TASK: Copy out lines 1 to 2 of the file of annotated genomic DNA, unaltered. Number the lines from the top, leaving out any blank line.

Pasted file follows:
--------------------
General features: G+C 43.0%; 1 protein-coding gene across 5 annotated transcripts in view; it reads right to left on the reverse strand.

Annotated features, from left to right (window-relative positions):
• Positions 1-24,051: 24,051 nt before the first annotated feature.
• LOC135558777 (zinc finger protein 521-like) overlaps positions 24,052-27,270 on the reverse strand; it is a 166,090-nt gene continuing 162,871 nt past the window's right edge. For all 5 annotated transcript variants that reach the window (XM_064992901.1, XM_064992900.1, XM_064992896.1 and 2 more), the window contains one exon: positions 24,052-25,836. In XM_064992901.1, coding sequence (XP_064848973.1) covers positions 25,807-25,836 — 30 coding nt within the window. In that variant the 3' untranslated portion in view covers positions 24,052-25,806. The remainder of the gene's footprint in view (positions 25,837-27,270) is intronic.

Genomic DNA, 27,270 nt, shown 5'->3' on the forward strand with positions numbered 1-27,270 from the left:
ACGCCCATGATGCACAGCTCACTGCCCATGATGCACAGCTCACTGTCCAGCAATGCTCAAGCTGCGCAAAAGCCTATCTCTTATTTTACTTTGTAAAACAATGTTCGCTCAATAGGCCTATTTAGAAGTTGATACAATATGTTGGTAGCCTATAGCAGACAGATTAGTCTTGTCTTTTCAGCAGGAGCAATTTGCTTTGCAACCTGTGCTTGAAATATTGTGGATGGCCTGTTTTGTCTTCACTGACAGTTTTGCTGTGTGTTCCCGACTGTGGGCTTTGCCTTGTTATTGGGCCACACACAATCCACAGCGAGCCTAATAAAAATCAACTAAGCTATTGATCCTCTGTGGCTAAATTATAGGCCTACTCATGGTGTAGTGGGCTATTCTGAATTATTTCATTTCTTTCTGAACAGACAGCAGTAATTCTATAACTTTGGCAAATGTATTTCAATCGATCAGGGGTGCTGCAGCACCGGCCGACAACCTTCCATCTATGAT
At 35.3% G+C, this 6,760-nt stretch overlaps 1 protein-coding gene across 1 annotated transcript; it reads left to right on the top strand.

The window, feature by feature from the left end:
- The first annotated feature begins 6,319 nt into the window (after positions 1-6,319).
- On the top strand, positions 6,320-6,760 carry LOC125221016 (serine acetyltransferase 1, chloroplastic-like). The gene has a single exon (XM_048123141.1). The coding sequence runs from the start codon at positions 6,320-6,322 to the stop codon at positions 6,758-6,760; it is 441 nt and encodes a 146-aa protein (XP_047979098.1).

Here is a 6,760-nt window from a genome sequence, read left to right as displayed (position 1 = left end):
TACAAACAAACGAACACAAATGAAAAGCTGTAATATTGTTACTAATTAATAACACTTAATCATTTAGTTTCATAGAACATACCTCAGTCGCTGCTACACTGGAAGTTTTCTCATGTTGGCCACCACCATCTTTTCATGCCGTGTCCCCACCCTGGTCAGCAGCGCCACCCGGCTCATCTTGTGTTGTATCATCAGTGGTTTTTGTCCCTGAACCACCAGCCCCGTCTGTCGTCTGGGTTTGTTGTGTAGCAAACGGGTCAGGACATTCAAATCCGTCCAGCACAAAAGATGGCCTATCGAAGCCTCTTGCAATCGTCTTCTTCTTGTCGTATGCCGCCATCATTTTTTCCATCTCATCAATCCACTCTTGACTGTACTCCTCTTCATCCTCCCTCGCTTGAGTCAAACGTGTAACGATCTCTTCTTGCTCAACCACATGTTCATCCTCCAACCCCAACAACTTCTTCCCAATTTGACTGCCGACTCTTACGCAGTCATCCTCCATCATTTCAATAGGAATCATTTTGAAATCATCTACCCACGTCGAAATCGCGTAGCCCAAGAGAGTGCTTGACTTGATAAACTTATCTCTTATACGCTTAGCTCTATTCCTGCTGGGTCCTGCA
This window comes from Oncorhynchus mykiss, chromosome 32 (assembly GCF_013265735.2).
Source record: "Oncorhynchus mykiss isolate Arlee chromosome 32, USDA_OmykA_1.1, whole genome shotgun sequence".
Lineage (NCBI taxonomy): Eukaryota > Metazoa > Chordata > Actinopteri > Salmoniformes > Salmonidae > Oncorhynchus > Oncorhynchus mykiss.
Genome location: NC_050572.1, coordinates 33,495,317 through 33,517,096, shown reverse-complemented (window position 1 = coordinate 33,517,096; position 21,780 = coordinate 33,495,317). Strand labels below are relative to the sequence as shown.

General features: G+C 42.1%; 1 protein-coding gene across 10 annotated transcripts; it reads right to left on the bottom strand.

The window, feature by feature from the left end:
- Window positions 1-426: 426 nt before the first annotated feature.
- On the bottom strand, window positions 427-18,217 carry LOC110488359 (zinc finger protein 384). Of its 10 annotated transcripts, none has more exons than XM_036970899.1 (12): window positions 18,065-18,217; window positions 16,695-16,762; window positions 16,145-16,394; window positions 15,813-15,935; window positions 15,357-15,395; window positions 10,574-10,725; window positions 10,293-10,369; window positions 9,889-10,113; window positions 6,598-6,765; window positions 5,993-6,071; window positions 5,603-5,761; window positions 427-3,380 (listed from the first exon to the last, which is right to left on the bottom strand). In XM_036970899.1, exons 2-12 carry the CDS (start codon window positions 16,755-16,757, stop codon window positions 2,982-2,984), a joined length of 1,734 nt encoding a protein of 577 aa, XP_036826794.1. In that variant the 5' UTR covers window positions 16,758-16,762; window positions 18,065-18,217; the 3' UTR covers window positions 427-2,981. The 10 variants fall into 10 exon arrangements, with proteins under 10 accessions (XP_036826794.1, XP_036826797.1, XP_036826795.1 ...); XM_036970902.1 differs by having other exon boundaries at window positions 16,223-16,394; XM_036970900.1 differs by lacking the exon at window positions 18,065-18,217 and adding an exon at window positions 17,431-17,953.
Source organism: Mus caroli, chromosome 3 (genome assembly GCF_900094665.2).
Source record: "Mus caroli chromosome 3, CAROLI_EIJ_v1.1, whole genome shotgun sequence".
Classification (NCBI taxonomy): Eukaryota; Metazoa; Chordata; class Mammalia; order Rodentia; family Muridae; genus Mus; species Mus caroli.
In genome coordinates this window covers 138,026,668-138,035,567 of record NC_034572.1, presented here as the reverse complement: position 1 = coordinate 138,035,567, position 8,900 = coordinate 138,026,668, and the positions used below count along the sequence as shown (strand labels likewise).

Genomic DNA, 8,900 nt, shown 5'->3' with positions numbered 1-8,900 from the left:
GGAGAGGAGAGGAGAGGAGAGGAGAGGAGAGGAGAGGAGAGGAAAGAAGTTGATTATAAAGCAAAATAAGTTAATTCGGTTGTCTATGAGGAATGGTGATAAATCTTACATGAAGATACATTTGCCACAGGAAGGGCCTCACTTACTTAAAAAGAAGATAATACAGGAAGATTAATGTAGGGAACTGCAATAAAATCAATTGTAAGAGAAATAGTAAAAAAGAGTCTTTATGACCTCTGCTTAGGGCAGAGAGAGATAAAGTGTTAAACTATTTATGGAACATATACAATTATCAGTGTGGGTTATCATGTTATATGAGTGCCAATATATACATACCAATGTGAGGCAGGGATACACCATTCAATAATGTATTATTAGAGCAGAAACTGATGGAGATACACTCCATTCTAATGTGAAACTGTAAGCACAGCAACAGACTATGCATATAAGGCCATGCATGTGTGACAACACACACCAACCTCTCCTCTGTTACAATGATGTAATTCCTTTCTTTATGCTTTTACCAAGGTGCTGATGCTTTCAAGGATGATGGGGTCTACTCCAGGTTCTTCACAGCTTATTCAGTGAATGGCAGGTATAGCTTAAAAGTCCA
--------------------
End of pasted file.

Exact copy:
General features: G+C 43.0%; 1 protein-coding gene across 5 annotated transcripts in view; it reads right to left on the reverse strand.

Annotated features, from left to right (window-relative positions):